A political earthquake seems about to rock Sudan and send tremors across Africa. A referendum is scheduled to occur in a little over a week – on 9 January 2011 – in which southern Sudan’s eight million inhabitants may vote to separate from the 34 million citizens of northern Sudan and create their own new nation – South Sudan.
Since much of Africa’s current borders were drawn by European colonial powers, any changes are likely to unleash dangerous tensions or demands for secession across the continent.

One of Africa’s biggest taboos has been that borders inherited from the colonial era were immutable. A break-up of Sudan, Africa’s largest nation, will bring into question the continent’s entire geopolitical architecture.

Sudan, which extends from the Arab world into the heart of black Africa, was created by the British Empire to safeguard the Nile, Egypt’s sole source of water. Sudan is a dizzying collection of almost 600 often feuding tribes speaking 400 different languages spread over a vast area: northern, Arabic-speaking Muslims and Nubians; ferocious Beja from the Red Sea Coast (“Fuzzy-Wuzzies” to the British); wild Bagarra nomads from Darfur; and Stone Age tribes from the upper Nile.

It is remarkable that Sudan has held together for so long. A bloody civil war has raged for 60 years between Muslim northerners and non-Muslim southerners, in which two million are said to have perished. The people of Sudan are 75% Muslim, about 20% animist and 5% Christian, Islamic law has been applied in the north, but mostly by southerners.

Southern Sudan’s Christian secessionist movement has long been guided and financed by British and US Christian missionaries and aid groups. Islamophobic American Evangelical groups, who now form the voter core of the Republican party, have been playing a key role in promoting southern Sudan’s independence movement.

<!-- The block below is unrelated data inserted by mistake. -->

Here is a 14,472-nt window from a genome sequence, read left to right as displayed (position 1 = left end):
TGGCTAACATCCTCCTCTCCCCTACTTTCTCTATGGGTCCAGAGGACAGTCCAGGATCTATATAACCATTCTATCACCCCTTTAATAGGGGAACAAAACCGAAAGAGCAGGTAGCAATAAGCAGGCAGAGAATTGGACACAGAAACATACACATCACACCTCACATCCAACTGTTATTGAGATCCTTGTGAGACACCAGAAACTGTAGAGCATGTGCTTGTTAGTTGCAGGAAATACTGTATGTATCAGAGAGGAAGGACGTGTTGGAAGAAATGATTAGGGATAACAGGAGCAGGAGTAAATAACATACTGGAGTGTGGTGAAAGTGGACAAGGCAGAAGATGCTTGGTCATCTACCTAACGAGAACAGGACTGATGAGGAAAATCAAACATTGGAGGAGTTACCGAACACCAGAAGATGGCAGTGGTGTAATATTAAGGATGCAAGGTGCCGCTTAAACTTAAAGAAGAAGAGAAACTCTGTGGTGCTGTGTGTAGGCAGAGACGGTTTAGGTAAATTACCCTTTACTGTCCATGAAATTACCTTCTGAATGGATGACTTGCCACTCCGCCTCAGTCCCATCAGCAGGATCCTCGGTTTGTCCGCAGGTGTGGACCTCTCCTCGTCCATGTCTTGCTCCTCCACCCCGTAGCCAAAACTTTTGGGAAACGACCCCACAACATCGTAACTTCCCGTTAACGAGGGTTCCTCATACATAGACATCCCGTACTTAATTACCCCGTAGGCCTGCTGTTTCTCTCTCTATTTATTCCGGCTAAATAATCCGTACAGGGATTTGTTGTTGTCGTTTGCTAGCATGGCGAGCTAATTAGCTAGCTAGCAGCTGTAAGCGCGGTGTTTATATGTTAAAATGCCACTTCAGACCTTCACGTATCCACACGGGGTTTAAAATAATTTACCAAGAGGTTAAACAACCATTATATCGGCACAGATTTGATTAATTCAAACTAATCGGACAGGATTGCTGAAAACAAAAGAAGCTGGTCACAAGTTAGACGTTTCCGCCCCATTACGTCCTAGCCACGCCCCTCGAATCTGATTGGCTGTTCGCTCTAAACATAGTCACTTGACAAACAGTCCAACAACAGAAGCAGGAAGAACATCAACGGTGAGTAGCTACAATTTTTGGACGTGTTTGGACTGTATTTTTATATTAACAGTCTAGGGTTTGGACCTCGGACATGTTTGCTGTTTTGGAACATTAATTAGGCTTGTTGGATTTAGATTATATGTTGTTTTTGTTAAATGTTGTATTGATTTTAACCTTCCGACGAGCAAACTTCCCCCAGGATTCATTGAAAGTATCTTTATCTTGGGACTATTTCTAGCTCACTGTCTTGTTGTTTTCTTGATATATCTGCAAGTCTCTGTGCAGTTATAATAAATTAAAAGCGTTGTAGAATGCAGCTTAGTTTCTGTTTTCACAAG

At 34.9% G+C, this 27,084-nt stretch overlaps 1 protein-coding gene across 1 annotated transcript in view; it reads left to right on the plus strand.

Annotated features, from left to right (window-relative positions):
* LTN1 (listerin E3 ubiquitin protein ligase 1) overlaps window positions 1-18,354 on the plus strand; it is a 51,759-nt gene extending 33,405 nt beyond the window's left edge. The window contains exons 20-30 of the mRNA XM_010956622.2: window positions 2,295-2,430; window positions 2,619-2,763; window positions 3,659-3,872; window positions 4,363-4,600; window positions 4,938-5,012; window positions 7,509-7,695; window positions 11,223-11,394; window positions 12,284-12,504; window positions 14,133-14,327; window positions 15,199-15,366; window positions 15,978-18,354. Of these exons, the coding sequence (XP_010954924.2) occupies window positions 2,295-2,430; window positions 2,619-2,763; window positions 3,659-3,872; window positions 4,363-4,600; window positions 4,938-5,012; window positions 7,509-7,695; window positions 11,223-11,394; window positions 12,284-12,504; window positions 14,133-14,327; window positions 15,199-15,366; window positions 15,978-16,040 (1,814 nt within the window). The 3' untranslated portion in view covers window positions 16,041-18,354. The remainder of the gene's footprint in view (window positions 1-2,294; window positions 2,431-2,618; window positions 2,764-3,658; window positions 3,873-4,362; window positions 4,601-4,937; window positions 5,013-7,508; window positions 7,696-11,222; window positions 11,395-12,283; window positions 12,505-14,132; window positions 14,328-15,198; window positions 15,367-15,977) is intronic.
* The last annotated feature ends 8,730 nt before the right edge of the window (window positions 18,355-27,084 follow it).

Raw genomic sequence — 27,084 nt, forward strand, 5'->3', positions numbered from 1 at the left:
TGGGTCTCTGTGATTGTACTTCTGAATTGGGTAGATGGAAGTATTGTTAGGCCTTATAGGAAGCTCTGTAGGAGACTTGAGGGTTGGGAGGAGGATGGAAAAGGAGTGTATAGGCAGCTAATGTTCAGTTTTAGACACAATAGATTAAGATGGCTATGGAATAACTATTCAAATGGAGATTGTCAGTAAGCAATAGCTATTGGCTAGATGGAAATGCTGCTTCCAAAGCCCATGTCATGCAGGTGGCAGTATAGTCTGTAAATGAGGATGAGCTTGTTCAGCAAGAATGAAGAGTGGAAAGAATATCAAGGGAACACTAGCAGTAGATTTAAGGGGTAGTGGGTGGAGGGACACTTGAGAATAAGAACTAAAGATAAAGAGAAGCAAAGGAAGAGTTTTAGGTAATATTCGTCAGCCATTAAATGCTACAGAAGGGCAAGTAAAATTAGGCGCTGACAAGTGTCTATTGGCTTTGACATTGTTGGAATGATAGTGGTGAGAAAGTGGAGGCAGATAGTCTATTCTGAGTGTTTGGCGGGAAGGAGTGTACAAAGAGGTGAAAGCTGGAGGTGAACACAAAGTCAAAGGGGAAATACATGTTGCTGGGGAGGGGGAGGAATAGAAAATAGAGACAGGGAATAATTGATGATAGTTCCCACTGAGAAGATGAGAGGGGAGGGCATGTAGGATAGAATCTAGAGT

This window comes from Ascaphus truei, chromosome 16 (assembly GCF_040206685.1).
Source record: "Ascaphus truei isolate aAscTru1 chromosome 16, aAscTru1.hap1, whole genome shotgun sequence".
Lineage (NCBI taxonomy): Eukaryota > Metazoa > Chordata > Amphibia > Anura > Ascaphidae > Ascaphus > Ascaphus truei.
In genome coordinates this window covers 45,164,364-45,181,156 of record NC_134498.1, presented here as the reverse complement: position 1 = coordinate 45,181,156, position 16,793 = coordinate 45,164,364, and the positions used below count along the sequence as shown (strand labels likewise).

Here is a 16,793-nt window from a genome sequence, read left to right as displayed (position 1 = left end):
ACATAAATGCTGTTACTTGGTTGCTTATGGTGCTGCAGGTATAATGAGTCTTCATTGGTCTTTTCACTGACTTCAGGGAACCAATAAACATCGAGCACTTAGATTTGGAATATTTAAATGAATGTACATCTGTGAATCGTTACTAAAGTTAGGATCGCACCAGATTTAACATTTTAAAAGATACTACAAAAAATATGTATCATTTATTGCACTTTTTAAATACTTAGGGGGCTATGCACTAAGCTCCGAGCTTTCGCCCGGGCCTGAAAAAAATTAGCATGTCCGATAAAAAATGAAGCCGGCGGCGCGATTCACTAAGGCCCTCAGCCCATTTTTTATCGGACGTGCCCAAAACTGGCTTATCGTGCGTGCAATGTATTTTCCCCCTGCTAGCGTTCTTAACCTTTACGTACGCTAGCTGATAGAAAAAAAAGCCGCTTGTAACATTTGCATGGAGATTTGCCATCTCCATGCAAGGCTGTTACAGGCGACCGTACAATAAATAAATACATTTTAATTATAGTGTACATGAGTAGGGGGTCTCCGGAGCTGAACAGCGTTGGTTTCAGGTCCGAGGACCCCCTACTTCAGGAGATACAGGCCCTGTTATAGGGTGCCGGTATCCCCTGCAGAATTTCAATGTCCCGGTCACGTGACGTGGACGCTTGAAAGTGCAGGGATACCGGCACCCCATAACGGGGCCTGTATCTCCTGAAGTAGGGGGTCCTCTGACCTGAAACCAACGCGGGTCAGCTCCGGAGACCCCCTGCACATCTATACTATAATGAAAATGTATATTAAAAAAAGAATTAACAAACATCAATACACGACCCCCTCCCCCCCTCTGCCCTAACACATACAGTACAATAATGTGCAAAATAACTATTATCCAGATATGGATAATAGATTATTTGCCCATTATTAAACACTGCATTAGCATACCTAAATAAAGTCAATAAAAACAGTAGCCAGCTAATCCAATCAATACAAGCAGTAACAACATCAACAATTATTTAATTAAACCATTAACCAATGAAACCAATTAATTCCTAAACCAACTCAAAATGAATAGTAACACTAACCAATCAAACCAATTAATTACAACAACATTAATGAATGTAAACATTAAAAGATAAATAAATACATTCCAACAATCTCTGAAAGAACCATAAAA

South Sudan has also been rent for decades by conflict between its three main pastoral Nilotic tribes, the Dinka, Shilluk and Nuer, who routinely launch raids on one another for cattle and women.

Sudan has also suffered another confusing conflict in the remote western regions of Darfur and Kordofan between nomadic and farming peoples. The International Criminal Court in the Hague has indicted Sudan’s strongman, Gen. Omar el-Bashir, for war crimes in Darfur’s murky tribal war that has become a cause celebre in the West.

Just how much Gen. Bashir’s regime is responsible for alleged mass killings in Darfur’s tribal melee remain uncertain. But
Sudan is on the US black list as a terrorist supporter and under US sanctions. Sudan, branded a “rogue state” by Washington, has long been targeted for “regime change.”

The US media and evangelical Christian groups have demonized Sudan and Gen. Bashir, and branded him a dangerous Islamist. Israel has been very active in arming and supporting the South Sudan SPLA guerilla movement, and will assume an even more influential role if southern Sudan goes independent.

Sizeable deposits of oil were discovered in Sudan over the past decade. They are mostly located in south Sudan but the Khartoum government controls the export pipeline. China has become a major customer of Sudanese oil. Washington intends to elbow the Chinese out if the south breaks away.

Control of global oil plays a primary role on US foreign and military policy. The US is becoming ever more deeply involved in Sudan. As a result, Washington has been discreetly working with southern Sudan to create a government, financial system, police, and army. South Sudanese officials are being trained in the US. The number of US diplomats and intelligence officers in Sudan has tripled.

A break-up of Sudan will have an immediate effect on other unstable neighbors, like Somalia, Chad, and the Republic of Congo. Ethiopia may get more deeply involved in the region. Egypt, eternally sensitive about who controls the Nile’s life-giving waters, is deeply worried about Sudan’s future and fears a new regime in the south may begin diverting the river’s waters.

Just at a time when the US is increasingly active in Djibouti, Yemen, Somalia, Ethiopia, Kenya and Uganda, it finds itself ever more deeply involved in engineering the break-up of Sudan. All this may be a bridge too far for the already over-stretched US military, intelligence services, and State Department, not to mention the empty US Treasury that now runs on borrowed money.

So all eyes on Sudan in the coming weeks.

This post is in: International Politics

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